Tag Archives: sepsis

Establishing the Diagnostic and Prognostic Value of Serum Interleukin 6 Levels in Sepsis

DOI: 10.2478/amma-2020-0014

Objective: Establishing a serological profile of interleukin 6 (IL-6) in order to evaluate its usefulness as a biological marker for the diagnosis and early prognosis in sepsis.
Materials and Methods: The study included 246 individuals, divided into 2 groups: 131 in the septic subgroup (S) and 115 in the septic shock (SS) subgroup. Inflammatory markers, bacteriological examinations and laboratory samples were determined within 24 hours of the first signs of infection. Severity scores were also calculated within the first day of the onset of sepsis.
Results: The SS subgroup (median 121.2 pg/ml, 18.59-10235 pg/ml; SD = 1920) shows significantly higher values of IL-6, compared to the S subgroup (median 43.49 pg/ml, 13, 27-6566 pg/ml; SD = 1367) (p = 0.0026). The SS subgroup has a significantly higher death rate than S subgroup (p = 0.001). The cut-off values of the mortality prediction degree were 184.74 pg/ml. The area under the curve of the cytokine IL-6 for the differentiation of sepsis from septic shock was 0.693 (95% CI 0.582-0.790, p = 0.002). The optimal value of the cut-off that allows the differentiation of the septic subgroup from the one with organ dysfunction, was 52.72 pg / ml.
Conclusion: Serum IL-6 values are significantly higher in the septic shock group. All deceased patients had higher IL-6 serum values.

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Etiology of Bacteremic Syndromes and Bacterial Susceptibility of Blood Culture Isolates in a Romanian County Hospital

DOI: 10.2478/amma-2014-0018

Aim: To present the etiology of bacteremic syndromes and antibiotic susceptibility of blood culture isolates from a Romanian county hospital, as well as their distribution within different wards.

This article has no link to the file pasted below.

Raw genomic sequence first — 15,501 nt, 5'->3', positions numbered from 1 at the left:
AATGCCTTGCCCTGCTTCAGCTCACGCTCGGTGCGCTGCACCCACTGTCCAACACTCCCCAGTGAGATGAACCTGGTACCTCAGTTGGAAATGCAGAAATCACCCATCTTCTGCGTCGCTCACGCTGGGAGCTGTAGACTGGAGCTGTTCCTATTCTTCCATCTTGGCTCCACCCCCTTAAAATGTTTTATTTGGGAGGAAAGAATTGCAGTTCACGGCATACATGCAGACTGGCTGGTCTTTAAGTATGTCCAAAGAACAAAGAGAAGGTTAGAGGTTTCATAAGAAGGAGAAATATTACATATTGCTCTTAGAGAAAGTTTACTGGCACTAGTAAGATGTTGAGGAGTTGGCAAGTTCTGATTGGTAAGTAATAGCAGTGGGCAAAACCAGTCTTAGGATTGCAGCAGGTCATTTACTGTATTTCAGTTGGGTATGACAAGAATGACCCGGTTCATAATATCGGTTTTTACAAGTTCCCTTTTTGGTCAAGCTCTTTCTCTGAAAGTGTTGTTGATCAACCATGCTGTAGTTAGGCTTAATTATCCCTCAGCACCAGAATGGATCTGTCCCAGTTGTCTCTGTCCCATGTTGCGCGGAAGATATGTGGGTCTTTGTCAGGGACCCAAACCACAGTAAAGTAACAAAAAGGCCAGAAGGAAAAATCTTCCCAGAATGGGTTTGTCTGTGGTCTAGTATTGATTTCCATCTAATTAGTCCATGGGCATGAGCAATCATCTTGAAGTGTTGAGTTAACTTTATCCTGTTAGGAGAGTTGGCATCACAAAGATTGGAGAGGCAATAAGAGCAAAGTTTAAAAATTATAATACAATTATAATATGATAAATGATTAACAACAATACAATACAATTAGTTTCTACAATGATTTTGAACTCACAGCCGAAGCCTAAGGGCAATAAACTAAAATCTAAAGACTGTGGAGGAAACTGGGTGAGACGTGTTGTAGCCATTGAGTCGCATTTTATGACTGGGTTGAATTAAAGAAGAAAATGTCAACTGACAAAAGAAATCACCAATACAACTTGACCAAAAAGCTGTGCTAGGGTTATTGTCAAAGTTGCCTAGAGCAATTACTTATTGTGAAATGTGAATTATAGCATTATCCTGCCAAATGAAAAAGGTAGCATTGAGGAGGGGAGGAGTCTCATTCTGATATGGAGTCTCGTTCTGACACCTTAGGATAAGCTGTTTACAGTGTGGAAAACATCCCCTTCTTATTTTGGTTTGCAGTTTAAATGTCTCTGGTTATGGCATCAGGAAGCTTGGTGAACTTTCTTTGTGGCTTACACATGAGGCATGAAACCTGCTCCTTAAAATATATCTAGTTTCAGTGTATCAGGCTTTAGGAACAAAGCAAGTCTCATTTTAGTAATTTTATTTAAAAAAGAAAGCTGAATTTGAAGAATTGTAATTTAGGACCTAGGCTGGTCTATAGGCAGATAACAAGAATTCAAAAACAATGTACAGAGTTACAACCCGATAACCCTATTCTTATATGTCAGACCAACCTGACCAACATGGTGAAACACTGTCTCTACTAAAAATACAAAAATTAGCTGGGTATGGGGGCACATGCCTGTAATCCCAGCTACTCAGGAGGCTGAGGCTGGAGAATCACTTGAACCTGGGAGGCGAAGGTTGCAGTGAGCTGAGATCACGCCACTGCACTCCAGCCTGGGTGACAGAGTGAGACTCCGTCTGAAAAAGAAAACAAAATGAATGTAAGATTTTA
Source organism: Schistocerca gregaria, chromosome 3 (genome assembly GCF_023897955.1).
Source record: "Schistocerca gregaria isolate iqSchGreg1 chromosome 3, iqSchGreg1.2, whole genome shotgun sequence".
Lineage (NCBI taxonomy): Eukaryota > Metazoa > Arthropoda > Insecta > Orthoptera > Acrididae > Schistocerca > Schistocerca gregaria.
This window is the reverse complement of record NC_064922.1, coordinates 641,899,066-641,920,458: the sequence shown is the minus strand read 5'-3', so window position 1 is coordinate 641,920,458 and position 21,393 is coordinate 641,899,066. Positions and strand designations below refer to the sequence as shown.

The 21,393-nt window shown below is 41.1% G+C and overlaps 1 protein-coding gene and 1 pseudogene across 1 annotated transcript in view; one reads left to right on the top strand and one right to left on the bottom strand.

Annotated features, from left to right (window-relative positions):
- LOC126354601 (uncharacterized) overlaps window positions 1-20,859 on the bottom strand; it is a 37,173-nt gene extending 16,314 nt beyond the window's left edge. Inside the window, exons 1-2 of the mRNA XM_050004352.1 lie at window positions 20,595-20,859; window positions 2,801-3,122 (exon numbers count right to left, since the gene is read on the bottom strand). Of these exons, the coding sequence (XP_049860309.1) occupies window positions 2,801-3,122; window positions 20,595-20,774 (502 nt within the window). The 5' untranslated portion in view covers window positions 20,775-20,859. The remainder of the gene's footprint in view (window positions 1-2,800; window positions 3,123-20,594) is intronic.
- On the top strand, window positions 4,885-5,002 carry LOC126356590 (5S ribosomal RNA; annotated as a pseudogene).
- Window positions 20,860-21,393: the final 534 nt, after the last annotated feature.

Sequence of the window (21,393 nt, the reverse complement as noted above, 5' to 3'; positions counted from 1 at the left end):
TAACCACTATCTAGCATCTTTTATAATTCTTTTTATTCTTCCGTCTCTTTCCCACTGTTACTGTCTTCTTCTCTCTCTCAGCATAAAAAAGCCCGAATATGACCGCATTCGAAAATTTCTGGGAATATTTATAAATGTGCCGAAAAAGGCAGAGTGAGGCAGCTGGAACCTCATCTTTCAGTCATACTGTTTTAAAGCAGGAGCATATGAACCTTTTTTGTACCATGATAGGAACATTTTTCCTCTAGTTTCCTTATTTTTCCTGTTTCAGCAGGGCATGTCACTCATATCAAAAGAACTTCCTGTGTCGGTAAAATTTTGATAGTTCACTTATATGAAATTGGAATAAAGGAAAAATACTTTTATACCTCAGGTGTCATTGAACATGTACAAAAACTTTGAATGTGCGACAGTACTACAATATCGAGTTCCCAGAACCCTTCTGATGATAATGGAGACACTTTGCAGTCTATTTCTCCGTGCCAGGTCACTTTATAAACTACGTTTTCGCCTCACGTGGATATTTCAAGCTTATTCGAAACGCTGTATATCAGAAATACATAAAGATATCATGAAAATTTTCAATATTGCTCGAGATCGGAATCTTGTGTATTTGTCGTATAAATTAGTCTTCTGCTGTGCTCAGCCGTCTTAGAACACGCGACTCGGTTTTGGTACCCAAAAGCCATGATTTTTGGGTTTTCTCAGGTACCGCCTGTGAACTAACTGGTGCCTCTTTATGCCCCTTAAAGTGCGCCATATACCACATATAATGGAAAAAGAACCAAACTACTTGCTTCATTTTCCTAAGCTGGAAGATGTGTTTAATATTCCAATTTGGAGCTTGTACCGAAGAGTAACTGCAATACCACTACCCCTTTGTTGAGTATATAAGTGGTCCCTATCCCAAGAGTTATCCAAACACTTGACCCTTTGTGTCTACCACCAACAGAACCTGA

Methods: We retrospectively analyzed the blood culture data collected from patients hospitalized in the County Emergency Clinical Hospital of Tirgu Mures over a period of two years. We followed aspects regarding the identified bacterial species, their distribution by sex, age groups and wards, the spectrum of resistance to antibiotics and main resistance phenotypes.
Results: Most positive samples came from ICU, nephrology and urology. The most isolated bacteria were coagulase-negative staphylococci, Escherichia coli, and Staphylococcus aureus. All isolates showed a high resistance to most classes of antibiotics, staphylococci being susceptible to glycopeptides, oxazolidinones and glycylcyclines, and the enterobacteria to aminoglycosides and carbapenems. The resistance in non-fermentative bacilli exceeded 80% to most classes of antibiotics. The methicillin-resistance was 36% for coagulase-negative staphylococci and 82% for Staphylococcus aureus; the percentage of extended-spectrum beta-lactamase producing strains was 30%.
Conclusions: The etiology of bacteremic syndromes is specific to the ward profile, the Staphylococcus spp. being primarily isolated from wards where invasive procedures are frequently performed, while the enterobacteria from urology and nephrology wards. The level of antibiotic resistance is higher in surgery and ICU wards, with also higher percentage of resistance phenotypes than in medical wards.

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